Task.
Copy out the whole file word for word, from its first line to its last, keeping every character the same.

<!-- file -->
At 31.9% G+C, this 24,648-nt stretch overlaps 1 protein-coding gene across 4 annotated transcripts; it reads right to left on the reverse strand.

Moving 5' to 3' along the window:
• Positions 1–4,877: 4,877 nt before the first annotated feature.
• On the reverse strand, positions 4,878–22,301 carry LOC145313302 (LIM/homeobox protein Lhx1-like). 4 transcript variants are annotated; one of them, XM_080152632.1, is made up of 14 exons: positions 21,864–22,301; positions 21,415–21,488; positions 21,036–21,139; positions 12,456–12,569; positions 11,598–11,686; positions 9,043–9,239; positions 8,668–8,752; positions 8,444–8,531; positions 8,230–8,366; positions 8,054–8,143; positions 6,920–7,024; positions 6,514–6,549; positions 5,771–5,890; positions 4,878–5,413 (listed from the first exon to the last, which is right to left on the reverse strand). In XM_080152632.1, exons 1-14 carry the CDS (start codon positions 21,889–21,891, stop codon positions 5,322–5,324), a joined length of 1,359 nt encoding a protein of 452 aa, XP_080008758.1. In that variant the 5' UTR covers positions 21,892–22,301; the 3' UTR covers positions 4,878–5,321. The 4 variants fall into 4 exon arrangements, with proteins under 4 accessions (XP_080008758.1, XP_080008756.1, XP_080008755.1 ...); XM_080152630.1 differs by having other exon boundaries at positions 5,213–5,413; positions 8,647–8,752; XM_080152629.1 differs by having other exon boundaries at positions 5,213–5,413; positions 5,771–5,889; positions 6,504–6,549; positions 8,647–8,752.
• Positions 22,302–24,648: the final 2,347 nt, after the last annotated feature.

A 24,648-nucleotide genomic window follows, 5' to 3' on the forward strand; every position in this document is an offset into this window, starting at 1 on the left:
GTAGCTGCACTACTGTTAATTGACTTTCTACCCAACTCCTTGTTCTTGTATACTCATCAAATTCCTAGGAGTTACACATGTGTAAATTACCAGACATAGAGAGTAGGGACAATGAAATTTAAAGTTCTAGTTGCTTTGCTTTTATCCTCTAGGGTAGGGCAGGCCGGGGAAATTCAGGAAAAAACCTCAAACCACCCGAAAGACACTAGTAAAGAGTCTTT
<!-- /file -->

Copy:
At 31.9% G+C, this 24,648-nt stretch overlaps 1 protein-coding gene across 4 annotated transcripts; it reads right to left on the reverse strand.

Moving 5' to 3' along the window:
• Positions 1–4,877: 4,877 nt before the first annotated feature.
• On the reverse strand, positions 4,878–22,301 carry LOC145313302 (LIM/homeobox protein Lhx1-like). 4 transcript variants are annotated; one of them, XM_080152632.1, is made up of 14 exons: positions 21,864–22,301; positions 21,415–21,488; positions 21,036–21,139; positions 12,456–12,569; positions 11,598–11,686; positions 9,043–9,239; positions 8,668–8,752; positions 8,444–8,531; positions 8,230–8,366; positions 8,054–8,143; positions 6,920–7,024; positions 6,514–6,549; positions 5,771–5,890; positions 4,878–5,413 (listed from the first exon to the last, which is right to left on the reverse strand). In XM_080152632.1, exons 1-14 carry the CDS (start codon positions 21,889–21,891, stop codon positions 5,322–5,324), a joined length of 1,359 nt encoding a protein of 452 aa, XP_080008758.1. In that variant the 5' UTR covers positions 21,892–22,301; the 3' UTR covers positions 4,878–5,321. The 4 variants fall into 4 exon arrangements, with proteins under 4 accessions (XP_080008758.1, XP_080008756.1, XP_080008755.1 ...); XM_080152630.1 differs by having other exon boundaries at positions 5,213–5,413; positions 8,647–8,752; XM_080152629.1 differs by having other exon boundaries at positions 5,213–5,413; positions 5,771–5,889; positions 6,504–6,549; positions 8,647–8,752.
• Positions 22,302–24,648: the final 2,347 nt, after the last annotated feature.

A 24,648-nucleotide genomic window follows, 5' to 3' on the forward strand; every position in this document is an offset into this window, starting at 1 on the left:
GTAGCTGCACTACTGTTAATTGACTTTCTACCCAACTCCTTGTTCTTGTATACTCATCAAATTCCTAGGAGTTACACATGTGTAAATTACCAGACATAGAGAGTAGGGACAATGAAATTTAAAGTTCTAGTTGCTTTGCTTTTATCCTCTAGGGTAGGGCAGGCCGGGGAAATTCAGGAAAAAACCTCAAACCACCCGAAAGACACTAGTAAAGAGTCTTT